Lately, he hasn’t been able to help himself. He keeps on picking fights, slamming doors, even flipping desks. Conor’s parents try various unsuccessful approaches including getting him to move in with his Uncle and Auntie, in ultimate frustration, his parents dump him alone in their place in the middle of a forest for a week.
This little zinger of a play is well served by Kate Gaul’s very theatrical style of production. There’s a very physical style of performing, a good use of puppetry, lighting and shadow effects, the soundscape works well. Jasmine Christie’s colourful costumes suited the characters well.
The play captures beautifully the freewheeling, zany, adventurous, exuberant and flighty nature of this period of life.
My favourite scene was a wonderfully poetic moment Connor and his girlfriend Lotte are having an argument. Lotte is insisting Connor become more adventurous. Connor decides to ‘follow’ Lotte. The rest of the cast put chairs in front of him that he climbs over to get to her and they continue their adventures.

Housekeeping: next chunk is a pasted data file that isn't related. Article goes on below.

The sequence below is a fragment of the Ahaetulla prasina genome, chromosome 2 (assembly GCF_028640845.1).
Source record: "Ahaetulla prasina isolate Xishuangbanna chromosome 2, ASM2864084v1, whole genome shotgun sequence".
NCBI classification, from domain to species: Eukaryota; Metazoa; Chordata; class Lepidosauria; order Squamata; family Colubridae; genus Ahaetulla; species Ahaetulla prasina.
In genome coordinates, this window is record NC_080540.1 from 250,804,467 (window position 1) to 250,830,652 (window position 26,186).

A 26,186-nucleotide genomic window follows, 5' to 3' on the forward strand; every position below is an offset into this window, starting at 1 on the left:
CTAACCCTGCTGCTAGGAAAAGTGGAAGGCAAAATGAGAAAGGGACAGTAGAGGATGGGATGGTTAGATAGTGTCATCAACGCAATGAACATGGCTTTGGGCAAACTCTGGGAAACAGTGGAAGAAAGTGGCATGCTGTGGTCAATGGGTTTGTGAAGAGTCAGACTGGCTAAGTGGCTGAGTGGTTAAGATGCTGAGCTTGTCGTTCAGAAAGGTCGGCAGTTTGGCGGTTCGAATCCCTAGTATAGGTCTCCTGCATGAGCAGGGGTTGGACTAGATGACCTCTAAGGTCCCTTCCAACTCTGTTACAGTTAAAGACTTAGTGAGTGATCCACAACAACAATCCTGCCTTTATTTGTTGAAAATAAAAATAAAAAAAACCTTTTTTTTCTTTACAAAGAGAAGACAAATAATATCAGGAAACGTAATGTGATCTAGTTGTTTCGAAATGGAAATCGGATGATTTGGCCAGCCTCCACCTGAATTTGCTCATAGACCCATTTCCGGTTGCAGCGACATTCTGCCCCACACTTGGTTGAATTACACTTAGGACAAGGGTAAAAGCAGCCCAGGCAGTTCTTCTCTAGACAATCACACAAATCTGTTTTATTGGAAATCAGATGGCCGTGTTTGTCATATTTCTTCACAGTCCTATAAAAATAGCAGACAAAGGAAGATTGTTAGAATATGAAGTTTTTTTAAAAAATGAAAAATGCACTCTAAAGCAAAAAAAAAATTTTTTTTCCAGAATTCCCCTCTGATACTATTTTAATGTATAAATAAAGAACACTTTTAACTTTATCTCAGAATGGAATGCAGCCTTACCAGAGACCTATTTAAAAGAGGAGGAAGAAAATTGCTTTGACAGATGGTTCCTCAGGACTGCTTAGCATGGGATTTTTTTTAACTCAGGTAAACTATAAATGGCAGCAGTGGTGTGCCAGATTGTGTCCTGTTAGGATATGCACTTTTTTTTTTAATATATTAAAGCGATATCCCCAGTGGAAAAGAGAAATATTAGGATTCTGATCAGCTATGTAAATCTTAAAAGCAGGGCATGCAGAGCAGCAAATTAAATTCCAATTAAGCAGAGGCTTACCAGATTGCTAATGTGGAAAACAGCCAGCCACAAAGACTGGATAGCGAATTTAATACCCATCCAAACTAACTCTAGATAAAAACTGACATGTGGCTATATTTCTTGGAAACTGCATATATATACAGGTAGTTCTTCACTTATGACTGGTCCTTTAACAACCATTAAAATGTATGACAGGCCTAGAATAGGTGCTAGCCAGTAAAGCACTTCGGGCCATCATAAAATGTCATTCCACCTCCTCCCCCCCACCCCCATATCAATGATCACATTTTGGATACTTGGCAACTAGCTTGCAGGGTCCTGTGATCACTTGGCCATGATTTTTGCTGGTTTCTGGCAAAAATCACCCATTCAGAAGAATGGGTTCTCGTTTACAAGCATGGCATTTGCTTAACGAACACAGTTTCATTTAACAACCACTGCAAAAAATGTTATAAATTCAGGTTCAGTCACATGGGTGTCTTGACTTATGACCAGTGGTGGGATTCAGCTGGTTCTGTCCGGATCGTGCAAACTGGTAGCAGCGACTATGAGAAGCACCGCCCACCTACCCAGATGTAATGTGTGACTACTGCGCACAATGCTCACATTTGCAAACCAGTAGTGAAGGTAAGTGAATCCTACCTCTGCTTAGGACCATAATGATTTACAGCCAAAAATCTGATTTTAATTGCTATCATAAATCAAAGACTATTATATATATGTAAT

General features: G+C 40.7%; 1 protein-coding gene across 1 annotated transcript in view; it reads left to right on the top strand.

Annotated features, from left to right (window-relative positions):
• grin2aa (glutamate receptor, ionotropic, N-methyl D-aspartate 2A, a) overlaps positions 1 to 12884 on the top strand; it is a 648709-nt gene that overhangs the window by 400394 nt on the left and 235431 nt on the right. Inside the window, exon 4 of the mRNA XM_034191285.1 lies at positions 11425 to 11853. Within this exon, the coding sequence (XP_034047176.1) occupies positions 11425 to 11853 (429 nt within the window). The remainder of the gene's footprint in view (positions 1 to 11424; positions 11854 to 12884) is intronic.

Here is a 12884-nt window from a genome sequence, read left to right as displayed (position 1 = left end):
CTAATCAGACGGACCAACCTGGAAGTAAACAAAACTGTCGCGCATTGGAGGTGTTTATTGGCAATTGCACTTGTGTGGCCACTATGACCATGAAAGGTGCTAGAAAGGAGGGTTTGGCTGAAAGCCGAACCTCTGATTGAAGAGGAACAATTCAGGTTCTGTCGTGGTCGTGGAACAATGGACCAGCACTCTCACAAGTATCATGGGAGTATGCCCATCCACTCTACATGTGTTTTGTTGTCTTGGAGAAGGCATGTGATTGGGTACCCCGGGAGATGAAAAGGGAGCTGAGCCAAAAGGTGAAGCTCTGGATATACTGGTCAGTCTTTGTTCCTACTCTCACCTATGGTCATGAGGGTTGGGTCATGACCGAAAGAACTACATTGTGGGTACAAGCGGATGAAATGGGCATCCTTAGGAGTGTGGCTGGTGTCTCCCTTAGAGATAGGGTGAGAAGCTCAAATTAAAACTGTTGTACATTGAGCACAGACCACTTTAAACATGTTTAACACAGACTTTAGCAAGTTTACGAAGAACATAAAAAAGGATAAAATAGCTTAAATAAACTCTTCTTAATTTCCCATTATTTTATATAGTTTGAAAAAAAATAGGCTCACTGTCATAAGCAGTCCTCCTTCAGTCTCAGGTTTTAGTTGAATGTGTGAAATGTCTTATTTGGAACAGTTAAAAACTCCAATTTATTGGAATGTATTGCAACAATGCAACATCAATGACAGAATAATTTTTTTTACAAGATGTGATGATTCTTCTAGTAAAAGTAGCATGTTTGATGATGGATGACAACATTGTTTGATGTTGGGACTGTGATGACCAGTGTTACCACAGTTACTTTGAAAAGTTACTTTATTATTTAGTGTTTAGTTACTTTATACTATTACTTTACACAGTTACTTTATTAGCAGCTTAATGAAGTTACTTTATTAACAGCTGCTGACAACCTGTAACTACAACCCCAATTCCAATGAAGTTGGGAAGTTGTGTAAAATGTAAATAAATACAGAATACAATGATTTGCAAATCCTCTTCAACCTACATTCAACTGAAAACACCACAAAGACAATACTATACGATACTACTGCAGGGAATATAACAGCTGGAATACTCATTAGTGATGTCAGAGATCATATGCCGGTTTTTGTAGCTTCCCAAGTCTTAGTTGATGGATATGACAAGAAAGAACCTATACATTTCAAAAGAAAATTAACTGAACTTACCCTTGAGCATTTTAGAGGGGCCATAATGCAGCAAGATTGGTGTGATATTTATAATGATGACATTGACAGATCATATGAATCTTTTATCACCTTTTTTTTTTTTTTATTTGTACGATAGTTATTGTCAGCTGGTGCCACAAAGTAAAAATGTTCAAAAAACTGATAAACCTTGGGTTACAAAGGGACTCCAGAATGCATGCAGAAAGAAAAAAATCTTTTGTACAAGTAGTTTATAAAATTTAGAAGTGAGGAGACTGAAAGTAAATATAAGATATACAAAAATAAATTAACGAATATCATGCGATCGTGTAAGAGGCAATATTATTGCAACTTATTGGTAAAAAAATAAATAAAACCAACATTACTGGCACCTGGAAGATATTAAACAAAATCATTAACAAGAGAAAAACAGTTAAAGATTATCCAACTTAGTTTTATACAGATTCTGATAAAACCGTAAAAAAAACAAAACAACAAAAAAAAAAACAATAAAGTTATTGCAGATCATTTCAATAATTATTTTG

Michael Cutrupi gives a very impressive, credible performance as the troubled Conor. His fine supporting cast each confidently play multiple roles; with Emily Ayoub and Anthony Weir primarily playing Conor’s mum and dad, and Emily Ayoub, Renee Heys and Natalie Ladyko each having time playing the radical Lotte.
Recommended, a co-production of the Siren Theatre Company, Griffin Independent and InPlay Arts, Finegan Kruckmeyer’s THE VIOLENT OUTBURST THAT DREW ME TO YOU opened at the SBW Stables Theatre, 10 Nimrod Street, Kings Cross on Friday 20th June and plays until Saturday 12th July. Running time 70 minutes without interval.